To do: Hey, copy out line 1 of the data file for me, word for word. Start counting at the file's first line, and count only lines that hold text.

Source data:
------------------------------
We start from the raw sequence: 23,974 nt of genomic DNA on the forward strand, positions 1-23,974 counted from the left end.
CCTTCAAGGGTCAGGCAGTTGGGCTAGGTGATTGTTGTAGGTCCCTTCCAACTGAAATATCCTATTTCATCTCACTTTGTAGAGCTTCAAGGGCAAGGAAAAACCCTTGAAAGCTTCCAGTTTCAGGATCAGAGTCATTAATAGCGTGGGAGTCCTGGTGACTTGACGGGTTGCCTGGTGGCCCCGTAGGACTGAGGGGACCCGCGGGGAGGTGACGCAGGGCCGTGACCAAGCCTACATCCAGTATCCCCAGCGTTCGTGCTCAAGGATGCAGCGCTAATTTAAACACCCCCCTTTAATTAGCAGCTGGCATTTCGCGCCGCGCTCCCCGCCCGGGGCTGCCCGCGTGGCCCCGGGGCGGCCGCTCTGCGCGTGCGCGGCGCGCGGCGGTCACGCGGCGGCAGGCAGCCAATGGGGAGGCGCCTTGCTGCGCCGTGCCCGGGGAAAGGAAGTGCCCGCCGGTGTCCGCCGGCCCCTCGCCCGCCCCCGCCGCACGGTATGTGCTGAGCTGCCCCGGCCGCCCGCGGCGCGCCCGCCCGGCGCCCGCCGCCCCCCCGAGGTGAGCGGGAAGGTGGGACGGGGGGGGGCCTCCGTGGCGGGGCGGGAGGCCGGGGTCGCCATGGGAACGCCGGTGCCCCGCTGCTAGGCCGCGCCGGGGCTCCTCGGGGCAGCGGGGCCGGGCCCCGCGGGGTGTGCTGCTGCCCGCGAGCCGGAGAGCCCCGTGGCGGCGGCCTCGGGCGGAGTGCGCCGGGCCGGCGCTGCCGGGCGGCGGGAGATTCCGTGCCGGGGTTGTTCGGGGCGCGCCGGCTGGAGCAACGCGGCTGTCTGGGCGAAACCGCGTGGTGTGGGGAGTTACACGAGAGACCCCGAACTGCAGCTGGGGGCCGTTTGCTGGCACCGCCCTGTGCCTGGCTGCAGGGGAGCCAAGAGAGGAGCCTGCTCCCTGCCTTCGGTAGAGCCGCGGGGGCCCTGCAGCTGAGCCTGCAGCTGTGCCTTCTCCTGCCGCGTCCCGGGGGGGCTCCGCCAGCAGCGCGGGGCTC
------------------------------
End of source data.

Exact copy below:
We start from the raw sequence: 23,974 nt of genomic DNA on the forward strand, positions 1-23,974 counted from the left end.